Milestones

Anna's Newborn Picture

How can she be old enough for Kindergarten already?

This is my 100th post on the WordPress version of Fatherhood Etc. By coincidence, it is also Anna’s first day of Kindergarten, and the Feast of the Nativity of Mary. This confluence of events got me thinking about milestones: those figurative markers of beginnings, transitions, and endings.

Father Scott Hurd, a priest from the Archdiocese of Washington, a fellow former Anglican turned Roman Catholic, and a Facebook friend of mine, posted this reflection on the Nativity of Mary and new beginnings:

We ourselves may be experiencing new beginnings at this time of year- perhaps the start of a new school year, or the launch of new work initiatives after the summer slowdown.

Any new beginning can be a time of excitement and hope as we anticipate its possibilities, opportunities, and challenges. But new beginnings can also give rise to apprehension and worry. We may fear what the future may hold, or become anxious about letting go of what’s comfortable and familiar.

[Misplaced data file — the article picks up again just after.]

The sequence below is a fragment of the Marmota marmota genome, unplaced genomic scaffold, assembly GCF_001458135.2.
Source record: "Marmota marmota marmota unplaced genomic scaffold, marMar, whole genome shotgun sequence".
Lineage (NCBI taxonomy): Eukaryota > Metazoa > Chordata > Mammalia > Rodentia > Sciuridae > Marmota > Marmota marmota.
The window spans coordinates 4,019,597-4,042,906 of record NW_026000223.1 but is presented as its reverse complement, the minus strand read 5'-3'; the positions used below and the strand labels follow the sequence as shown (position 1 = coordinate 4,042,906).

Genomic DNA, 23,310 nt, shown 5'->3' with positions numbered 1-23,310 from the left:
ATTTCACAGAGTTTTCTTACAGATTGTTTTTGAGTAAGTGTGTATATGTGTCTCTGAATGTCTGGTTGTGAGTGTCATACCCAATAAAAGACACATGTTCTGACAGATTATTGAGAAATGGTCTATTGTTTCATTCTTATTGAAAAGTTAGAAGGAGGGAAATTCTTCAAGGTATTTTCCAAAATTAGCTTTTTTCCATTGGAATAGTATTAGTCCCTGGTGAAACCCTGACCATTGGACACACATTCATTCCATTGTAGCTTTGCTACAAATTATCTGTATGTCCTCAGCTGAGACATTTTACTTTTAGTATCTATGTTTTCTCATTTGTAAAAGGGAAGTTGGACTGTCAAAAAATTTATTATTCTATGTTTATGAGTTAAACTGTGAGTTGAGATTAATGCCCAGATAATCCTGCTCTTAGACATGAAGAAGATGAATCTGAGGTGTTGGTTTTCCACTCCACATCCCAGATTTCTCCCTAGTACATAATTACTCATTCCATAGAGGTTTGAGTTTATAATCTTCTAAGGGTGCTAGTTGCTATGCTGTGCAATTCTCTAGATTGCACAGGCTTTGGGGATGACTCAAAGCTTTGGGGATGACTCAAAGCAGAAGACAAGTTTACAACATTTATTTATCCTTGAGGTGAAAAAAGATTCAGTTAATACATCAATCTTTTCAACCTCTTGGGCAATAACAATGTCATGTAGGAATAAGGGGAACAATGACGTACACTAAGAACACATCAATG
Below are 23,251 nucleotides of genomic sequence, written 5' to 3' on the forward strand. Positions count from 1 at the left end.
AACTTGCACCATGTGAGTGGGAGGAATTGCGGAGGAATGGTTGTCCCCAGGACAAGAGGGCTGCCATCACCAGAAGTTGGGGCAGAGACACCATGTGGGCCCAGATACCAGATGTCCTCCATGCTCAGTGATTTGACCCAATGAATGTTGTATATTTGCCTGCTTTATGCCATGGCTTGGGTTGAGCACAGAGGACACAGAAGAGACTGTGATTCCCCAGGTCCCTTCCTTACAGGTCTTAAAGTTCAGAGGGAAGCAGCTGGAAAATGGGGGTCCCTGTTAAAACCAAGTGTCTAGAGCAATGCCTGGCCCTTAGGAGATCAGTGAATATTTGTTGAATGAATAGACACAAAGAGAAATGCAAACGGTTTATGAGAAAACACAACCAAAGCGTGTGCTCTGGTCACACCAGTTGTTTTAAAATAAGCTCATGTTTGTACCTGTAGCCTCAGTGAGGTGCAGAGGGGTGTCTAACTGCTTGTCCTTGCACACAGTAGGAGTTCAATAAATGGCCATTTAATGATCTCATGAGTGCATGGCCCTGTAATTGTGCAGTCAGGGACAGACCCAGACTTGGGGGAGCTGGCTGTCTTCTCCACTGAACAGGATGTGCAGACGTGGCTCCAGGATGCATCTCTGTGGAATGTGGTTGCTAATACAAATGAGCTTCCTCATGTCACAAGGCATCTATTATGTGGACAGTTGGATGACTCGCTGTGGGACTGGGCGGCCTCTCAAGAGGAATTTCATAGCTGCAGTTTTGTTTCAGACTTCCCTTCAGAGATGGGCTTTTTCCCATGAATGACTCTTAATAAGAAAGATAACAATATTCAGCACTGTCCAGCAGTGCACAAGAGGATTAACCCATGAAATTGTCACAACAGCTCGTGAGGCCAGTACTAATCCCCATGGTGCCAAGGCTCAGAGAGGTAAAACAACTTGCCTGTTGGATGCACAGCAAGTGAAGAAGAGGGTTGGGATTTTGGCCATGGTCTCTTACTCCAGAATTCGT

Being a former Anglican priest, Scott Hurd is one of those rare Catholic “fathers” who is also a father in the more mundane sense that most men are, so he knows first hand the anxiety of sending a child off on her first day of school.

Today I know that anxiety too. As I write this, Anna’s lunch is packed, her dress is picked out (though she won’t put it on until right before we leave so it stays clean) and she’s excited about her first day. The time is drawing closer, and I’m not ready to let her go.

I don’t think I’ll ever be ready to let her go, but I have to. At least it’s only for a few hours. She still has a lot of growing up to do before I have to let go all the way.

I know I won’t be ready then either.

Beginnings, endings, and transitions are never easy:

(But) for each and every one of our new beginnings, the Holy Spirit is always present to guide us to embrace God’s unique plan for our lives, which we’re assured is designed for our good.

Thank you, Father. Your words couldn’t have come at a better time.

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